Islington goes retro with SUDS
A retrofit SUDS system that’s one of the UK’s first, is capturing more than rainwater. Natasha Wiseman went to take a look
But for the public information notice, passersby might fail to notice the tiny, newly landscaped garden on a residential estate in Islington, north London. However, the project is actually one of the UK’s first retrofit SUDS systems and is capturing not only rainwater, but the interest of UK water companies.
Paul Shaffer, an associate of construction industry association Ciria says that the project, which was completed in June, signals a new phase for SUDS. Rainwater falling on the roof of the apartment block in Ashby Grove is now diverted into the system, retrofitted into the passive space that separates the pavement from the building frontage.
A simple disconnected downpipe leads roof water to a small depression, resplendent with summer flowers and planted as a ‘rain garden’. Most day-to-day rainfall collects for short periods of time in the rain garden and soaks into the ground. When heavy rainfall occurs, there is a simple grated overflow that directs surplus water to the sewer.
For such a simple concept and minimal development, this pilot is born of a sophisticated partnership between the local authority, the housing association, designer Robert Bray Associates and developer Murphy.
According to case study notes from Ciria, internal agreement within the council was a major challenge and this was achieved through the persistence of a local champion of the scheme.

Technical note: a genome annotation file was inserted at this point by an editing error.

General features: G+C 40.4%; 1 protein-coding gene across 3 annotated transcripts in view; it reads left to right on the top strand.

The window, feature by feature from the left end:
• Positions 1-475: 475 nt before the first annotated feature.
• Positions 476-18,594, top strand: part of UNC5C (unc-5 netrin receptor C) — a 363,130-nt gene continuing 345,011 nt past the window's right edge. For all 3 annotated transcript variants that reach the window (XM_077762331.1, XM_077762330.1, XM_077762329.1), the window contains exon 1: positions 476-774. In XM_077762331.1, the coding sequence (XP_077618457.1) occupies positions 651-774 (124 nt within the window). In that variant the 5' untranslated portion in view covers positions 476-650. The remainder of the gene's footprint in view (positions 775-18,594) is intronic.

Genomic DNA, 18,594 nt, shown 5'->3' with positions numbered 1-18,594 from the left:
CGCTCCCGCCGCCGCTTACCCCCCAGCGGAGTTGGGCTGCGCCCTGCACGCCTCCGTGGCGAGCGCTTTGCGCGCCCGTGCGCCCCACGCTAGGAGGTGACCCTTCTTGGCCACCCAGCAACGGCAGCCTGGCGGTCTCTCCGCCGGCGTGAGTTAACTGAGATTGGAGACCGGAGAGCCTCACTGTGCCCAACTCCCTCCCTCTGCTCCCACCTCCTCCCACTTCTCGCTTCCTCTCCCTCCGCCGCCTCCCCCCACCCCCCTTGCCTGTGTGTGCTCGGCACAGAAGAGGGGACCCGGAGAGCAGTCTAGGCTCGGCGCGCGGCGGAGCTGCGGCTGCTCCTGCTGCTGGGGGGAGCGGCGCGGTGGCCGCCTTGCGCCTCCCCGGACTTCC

The rain garden’s success in reducing flooding and sewer flows is being monitored by Thames Water and a PhD student at Middlesex University. Work will focus on the volumes that are held by the rain garden, the quality of water entering and leaving the rain garden, and the soil moisture content, recorded over a 12-month period.
This kind of technique will be particularly important in inner-city areas like Islington where there is little green space and the Victorian drainage system is under increasing pressure as new homes are built and climate change brings heavier rainfall.
By storing rainwater for short periods of time, after heavy storms, the amount of rainwater rushing off roofs and roads and into drains is reduced, leading to a lower risk of flooding.
The rainwater naturally waters the plants in the garden and encourages rainwater to soak into the ground.
Dry periods too can cause problems for buildings, especially in South-east England, as shrinkable clay soils and thirsty trees give rise to subsidence. Rain gardens can facilitate the rehydration of clay soils, particularly in summer. Shaffer says that five other water companies have expressed an interest in retrofitting SUDS systems to reduce the pressure on drainage systems.
New guidelines for best practice on retrofitting have recently been published by Ciria.
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